NFT scams, toxic ‘mines’ and lost life savings: the cryptocurrency dream is fading fast | David A Banks


CCryptocurrencies, according to their most ardent supporters, are supposed to supplant the nations’ existing currencies and end the control of central banks over the money supply. Instead, individuals will be able to trade with each other in a decentralized digital financial ecosystem. That’s good, they promise, because unlike states and their central banks, technology is incorruptible. Cryptoevangelists envision technology as a substitute for social and political institutions.

But technology never replaces social and political behavior; it simply alters the rules and regulations we follow. To see this in action, just look at the plummeting value of Terra Luna, a cryptocurrency token that fell by 98% in one day, causing some investors to lose their life savings; the declining value of Bitcoin and Ethereum; or the countless victims of scam whose non-fungible tokens (NFTs) have been stolen. NFTs use the same blockchain technology as cryptocurrencies, such as Bitcoin, to exchange algorithmically generated illustrations that relate to a topic. Bored Apes, Lazy Lions, and “CryptoDickButts” cartoons are featured. Although NFTs are aesthetically uninspiring, they can be sold as such how $ 91.8 million and as they grow in value, scams involving stolen NFTs have abounded. Just last month, the Bored Ape Yacht Club’s Instagram account was hacked and the perpetrators stole NFT for about $ 3 million by directing followers to a fraudulent site.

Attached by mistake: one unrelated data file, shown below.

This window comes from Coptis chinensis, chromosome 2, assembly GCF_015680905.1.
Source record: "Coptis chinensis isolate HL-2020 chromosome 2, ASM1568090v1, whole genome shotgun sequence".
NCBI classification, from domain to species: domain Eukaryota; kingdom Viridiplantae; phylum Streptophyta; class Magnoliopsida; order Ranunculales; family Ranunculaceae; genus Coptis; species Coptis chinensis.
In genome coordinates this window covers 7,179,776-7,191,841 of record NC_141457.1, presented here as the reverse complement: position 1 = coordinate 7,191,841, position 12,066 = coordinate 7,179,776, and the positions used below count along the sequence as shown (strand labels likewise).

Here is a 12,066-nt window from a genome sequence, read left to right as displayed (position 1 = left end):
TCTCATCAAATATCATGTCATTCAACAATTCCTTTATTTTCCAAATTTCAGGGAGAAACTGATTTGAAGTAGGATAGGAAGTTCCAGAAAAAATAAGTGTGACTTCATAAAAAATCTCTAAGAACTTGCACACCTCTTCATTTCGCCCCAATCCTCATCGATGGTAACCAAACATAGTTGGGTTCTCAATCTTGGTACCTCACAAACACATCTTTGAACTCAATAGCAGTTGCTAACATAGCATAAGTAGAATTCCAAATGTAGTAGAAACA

When a scammer steals a CryptoDickButt, everything is ecstatic manifestos disappear on the decentralized power of the blockchain, while the victims of scam implore a handful of crypto exchanges to block the sale of your stolen NFT. The underlying technology and its tokens may be decentralized (and even that claim is questionable, given that cryptocurrencies are highly concentrated in the hands of a few hundred people), but where you can buy, use, and sell these things is still limited to a few. services and exchanges. This forces fans of cryptography to recognize a harsh truth: Coins and contracts are only as valuable or enforceable as the people and institutions that recognize their legitimacy. Blockchain technology does not change this fact at all.